I’ve written about Internet friendships before after I joined Facebook back in June. I ran across a post on Smart Mobs yesterday that featured highlights of a current ongoing research study by Dr. Will Reader of Sheffield Hallam University about how blogs and texts could affect relationships. The study is funded by the Engineering and Physical Sciences Research Council. The SmartMobs post references a summary by Reuters of Dr. Reader’s talk yesterday at a meeting sponsored by the British Association for the Advancement of Science. Not so surprising tidbits from Dr. Reader, an evolutionary psychologist….
- More online friends does not mean more ‘close’ friends. The key (to close friendship), Dr. Reader said, is face-to-face interaction where “people can interpret social clues such as laughs and smiles that help determine if others are friends to be counted on.” (‘counted on’ probably means they show up at your house to help load the truck on moving day.)
- Nearly all ‘close’ friends require f2f (face-to-face) contact.
- Making friends is costly (time, energy) so…one of the possibilities is that changing the nature of networks can decrease the cost of maintaining friendships.
The BA (British Association for the Advancement of Science) also summarized some of Dr. Reader’s research…
While online social networks are very unlikely to ever replace real-life social networks, it is possible that their ability to aid communication may bring about a change in the size and structure of real-life social networks in the future.
I would say that, with Facebook anyway, the size and structure of my RL social network is growing. The ability to connect with people I haven’t seen in awhile, people in my community with similar interests, etc. grows my RL network. The RL connections/reconnections would not have happened without the online social network (at least for me).
Some personal virtual/real friendship experiences…
- I was introduced to Joan Vinall-Cox by her blog. I then had the pleasure of meeting her while I was in Toronto. She blogged about it here. I felt (as Joan characterized) a richer presence after meeting f2f. I think much of that richness came from the opportunity to talk about the stuff we blog about – the kind of stuff others may not have much interest in talking about. But that richer presence, that closeness, came from our online relationship prior to meeting f2f. If I had just met Joan at a workshop in Toronto, we would not have had that connection. (digression alert…I bored my family to death when explaining online social networks [they ASKED first]…not only did they see me as a cyclops, they wouldn’t/couldn’t make the leap. One of my sisters said the Internet was a fad. I know, right?? New name: Dino-sister.) Anyway…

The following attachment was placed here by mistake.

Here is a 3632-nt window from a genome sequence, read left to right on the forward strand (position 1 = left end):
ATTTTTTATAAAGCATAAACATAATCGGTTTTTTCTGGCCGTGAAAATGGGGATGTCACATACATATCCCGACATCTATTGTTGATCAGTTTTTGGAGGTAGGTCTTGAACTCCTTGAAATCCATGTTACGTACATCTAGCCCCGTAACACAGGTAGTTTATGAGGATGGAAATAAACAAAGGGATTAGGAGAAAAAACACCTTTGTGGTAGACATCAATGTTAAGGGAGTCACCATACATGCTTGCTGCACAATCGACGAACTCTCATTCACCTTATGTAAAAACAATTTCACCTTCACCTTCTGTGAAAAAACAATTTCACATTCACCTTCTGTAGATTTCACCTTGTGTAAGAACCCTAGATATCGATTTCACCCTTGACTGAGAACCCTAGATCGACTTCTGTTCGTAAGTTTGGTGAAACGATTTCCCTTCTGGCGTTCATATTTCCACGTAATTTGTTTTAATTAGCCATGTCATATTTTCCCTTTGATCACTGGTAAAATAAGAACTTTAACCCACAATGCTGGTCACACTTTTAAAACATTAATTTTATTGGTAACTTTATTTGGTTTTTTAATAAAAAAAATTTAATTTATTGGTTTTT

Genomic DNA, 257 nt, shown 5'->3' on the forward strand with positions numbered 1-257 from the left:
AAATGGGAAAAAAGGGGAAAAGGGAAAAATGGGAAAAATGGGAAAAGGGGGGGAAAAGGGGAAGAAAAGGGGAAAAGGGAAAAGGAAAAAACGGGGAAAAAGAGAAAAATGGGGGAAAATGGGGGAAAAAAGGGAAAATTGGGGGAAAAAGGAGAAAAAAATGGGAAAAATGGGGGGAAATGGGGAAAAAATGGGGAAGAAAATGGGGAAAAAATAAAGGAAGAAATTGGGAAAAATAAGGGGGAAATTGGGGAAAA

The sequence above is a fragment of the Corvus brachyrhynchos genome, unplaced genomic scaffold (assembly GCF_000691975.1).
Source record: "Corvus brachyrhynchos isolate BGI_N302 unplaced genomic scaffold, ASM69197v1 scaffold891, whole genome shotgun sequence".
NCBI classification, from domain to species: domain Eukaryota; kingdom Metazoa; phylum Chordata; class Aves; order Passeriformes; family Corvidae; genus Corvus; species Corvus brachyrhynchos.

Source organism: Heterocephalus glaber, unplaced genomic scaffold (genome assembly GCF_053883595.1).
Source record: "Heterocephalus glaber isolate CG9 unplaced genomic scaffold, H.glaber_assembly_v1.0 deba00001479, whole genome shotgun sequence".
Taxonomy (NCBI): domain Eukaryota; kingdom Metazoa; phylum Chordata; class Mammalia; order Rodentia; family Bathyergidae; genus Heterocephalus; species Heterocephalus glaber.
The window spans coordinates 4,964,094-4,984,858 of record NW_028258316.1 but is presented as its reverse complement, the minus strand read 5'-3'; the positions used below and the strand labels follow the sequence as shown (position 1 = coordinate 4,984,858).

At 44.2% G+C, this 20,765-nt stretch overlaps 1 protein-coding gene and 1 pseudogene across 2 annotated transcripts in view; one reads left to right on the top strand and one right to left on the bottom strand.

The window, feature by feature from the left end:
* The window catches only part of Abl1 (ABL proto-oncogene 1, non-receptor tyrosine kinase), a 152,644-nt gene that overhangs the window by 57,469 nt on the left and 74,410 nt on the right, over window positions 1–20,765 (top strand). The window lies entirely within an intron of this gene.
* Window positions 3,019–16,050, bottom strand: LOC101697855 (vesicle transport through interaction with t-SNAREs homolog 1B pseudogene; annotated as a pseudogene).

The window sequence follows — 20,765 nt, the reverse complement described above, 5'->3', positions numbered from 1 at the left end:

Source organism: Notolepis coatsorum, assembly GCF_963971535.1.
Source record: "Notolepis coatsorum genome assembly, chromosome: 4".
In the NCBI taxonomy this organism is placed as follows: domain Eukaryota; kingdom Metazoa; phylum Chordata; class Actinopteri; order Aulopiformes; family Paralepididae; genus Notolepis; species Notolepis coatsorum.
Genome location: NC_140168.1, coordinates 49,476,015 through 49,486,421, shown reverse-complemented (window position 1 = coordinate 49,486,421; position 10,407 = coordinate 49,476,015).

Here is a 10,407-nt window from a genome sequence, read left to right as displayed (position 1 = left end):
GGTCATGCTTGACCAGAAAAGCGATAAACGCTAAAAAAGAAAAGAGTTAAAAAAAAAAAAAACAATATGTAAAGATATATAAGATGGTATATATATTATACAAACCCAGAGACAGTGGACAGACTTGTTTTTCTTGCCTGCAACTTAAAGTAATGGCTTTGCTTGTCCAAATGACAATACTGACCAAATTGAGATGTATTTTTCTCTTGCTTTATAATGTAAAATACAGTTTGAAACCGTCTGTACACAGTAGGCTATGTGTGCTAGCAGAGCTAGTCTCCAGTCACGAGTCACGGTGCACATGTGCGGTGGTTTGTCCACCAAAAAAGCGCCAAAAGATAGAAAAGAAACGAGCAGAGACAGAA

- I was an online learner at Capella Univeristy. I never met my classmates f2f but knew a lot about them based on our online conversations and felt sad when our classes ended. I think meeting f2f would have made the relationships richer.
- I am a f2f learner at Syracuse University. I haven’t met everyone in my class yet. It takes 3-4 meetings to actually meet everyone f2fÂ during our 10 minute breaks. I have a greater connection with the two classmates that IÂ met on Facebook before I started class. (We joined in the break out group in class last night because we kind of ‘knew each other’ already via Facebook).
- New Hire Orientation at a company I worked for was f2f. When learners who met as new hires later attended live online learning classes together, they interacted more with each other than people who had never met f2f. Richer, closer.
I mostly agree with the research (not sure about the cost factor) and it supports research around the effectiveness of blended learning experiences (at least by the most common definition of blended – f2f + e-learning). Online learning (even just introductions) should precede (and follow) f2f learning to develop richer, closer relationships and richer learning experiences. I’m not sure any of my online friends will show up at my house though when it comes time to move. That’s a job for dino-sister.